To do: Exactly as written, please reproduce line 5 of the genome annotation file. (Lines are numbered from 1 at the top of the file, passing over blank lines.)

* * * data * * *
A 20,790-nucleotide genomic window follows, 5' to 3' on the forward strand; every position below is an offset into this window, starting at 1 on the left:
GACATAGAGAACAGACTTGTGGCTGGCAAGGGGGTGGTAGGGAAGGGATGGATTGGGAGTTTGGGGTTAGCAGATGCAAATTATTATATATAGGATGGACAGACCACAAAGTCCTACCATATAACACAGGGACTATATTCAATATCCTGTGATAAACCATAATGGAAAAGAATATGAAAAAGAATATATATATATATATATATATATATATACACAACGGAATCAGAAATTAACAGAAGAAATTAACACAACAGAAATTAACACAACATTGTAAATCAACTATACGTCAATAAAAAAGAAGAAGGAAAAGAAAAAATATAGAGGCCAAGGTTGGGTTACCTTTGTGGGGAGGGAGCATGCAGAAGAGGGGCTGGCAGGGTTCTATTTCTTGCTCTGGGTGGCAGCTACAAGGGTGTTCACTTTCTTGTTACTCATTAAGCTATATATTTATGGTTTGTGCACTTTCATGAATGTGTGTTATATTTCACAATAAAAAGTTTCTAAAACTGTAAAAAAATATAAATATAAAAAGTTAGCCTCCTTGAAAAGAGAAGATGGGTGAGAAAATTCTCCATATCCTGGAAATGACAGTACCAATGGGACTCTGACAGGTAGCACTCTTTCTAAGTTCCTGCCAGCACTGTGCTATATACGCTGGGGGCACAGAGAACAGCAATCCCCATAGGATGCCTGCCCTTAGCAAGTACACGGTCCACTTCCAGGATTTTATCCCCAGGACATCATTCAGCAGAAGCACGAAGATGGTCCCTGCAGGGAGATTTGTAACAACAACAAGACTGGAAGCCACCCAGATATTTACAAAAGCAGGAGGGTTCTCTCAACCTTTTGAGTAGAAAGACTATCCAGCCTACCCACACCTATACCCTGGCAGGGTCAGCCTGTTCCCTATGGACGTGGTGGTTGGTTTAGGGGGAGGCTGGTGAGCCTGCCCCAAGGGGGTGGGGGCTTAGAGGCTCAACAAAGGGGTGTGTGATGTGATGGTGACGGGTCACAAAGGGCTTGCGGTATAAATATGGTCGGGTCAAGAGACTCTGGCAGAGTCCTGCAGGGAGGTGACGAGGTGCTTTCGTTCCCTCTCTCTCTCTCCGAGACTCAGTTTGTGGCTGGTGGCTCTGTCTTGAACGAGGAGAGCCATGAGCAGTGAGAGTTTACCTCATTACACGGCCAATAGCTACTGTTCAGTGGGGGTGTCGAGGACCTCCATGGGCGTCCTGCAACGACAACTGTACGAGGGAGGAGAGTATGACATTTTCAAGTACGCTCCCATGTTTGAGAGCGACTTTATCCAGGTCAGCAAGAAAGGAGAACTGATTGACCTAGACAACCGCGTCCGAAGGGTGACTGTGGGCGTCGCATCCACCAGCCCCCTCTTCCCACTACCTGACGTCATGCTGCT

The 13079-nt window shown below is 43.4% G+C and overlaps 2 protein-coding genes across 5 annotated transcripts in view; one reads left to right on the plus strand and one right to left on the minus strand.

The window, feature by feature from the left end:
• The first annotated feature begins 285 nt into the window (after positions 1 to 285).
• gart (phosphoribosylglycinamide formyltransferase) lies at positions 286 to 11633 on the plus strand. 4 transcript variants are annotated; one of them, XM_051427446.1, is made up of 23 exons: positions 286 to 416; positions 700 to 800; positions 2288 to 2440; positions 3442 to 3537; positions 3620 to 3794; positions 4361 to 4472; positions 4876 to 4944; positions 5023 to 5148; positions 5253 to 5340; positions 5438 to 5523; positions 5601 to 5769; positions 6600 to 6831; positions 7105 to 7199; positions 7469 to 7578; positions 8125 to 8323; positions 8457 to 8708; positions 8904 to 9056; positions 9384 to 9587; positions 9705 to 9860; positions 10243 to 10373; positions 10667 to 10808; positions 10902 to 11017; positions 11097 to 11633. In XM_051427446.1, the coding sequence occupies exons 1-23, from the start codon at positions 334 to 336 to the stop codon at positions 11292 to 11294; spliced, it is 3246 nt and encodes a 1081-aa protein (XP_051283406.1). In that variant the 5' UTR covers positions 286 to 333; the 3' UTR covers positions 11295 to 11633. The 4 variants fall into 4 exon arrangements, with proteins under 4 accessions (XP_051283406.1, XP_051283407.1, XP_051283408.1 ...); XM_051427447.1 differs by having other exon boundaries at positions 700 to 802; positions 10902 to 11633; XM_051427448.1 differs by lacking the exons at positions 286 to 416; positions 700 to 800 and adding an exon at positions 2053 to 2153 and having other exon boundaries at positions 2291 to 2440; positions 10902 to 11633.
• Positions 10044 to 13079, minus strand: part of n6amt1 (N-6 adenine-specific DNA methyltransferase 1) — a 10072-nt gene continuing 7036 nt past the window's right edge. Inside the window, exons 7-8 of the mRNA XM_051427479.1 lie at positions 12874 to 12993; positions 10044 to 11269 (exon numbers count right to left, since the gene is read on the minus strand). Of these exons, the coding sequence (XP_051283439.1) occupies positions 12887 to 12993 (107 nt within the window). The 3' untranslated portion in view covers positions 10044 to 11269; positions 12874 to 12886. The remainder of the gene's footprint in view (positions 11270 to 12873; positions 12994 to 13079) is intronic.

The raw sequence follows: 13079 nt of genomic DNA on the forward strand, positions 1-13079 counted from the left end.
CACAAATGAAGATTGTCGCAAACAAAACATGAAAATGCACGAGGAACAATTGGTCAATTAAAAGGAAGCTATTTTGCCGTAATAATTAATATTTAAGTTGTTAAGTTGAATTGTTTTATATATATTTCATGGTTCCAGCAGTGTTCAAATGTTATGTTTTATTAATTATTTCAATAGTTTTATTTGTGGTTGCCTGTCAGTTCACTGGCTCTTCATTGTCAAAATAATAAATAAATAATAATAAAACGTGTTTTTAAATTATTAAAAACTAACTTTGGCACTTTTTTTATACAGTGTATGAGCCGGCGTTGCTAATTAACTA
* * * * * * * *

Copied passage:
• The first annotated feature begins 285 nt into the window (after positions 1 to 285).